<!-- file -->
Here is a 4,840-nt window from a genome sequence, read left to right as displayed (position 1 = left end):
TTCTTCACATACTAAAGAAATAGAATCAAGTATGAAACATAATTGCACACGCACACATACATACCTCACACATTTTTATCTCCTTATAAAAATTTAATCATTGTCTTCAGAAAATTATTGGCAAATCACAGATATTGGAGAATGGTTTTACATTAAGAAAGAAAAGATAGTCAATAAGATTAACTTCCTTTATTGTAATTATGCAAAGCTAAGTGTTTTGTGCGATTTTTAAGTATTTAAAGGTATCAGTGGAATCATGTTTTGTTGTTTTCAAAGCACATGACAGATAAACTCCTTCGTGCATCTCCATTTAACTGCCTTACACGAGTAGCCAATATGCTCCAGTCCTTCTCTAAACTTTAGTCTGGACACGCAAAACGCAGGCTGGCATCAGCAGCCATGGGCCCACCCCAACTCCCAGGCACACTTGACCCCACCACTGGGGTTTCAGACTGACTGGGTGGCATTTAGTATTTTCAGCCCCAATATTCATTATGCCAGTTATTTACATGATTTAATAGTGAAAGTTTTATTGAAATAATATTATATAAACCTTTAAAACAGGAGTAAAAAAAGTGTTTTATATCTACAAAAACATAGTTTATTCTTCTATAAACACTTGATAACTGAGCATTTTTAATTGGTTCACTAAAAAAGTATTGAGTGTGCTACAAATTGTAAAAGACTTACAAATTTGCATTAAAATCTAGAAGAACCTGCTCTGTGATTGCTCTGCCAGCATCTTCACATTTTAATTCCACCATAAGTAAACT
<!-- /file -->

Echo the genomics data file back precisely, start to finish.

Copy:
Here is a 4,840-nt window from a genome sequence, read left to right as displayed (position 1 = left end):
TTCTTCACATACTAAAGAAATAGAATCAAGTATGAAACATAATTGCACACGCACACATACATACCTCACACATTTTTATCTCCTTATAAAAATTTAATCATTGTCTTCAGAAAATTATTGGCAAATCACAGATATTGGAGAATGGTTTTACATTAAGAAAGAAAAGATAGTCAATAAGATTAACTTCCTTTATTGTAATTATGCAAAGCTAAGTGTTTTGTGCGATTTTTAAGTATTTAAAGGTATCAGTGGAATCATGTTTTGTTGTTTTCAAAGCACATGACAGATAAACTCCTTCGTGCATCTCCATTTAACTGCCTTACACGAGTAGCCAATATGCTCCAGTCCTTCTCTAAACTTTAGTCTGGACACGCAAAACGCAGGCTGGCATCAGCAGCCATGGGCCCACCCCAACTCCCAGGCACACTTGACCCCACCACTGGGGTTTCAGACTGACTGGGTGGCATTTAGTATTTTCAGCCCCAATATTCATTATGCCAGTTATTTACATGATTTAATAGTGAAAGTTTTATTGAAATAATATTATATAAACCTTTAAAACAGGAGTAAAAAAAGTGTTTTATATCTACAAAAACATAGTTTATTCTTCTATAAACACTTGATAACTGAGCATTTTTAATTGGTTCACTAAAAAAGTATTGAGTGTGCTACAAATTGTAAAAGACTTACAAATTTGCATTAAAATCTAGAAGAACCTGCTCTGTGATTGCTCTGCCAGCATCTTCACATTTTAATTCCACCATAAGTAAACT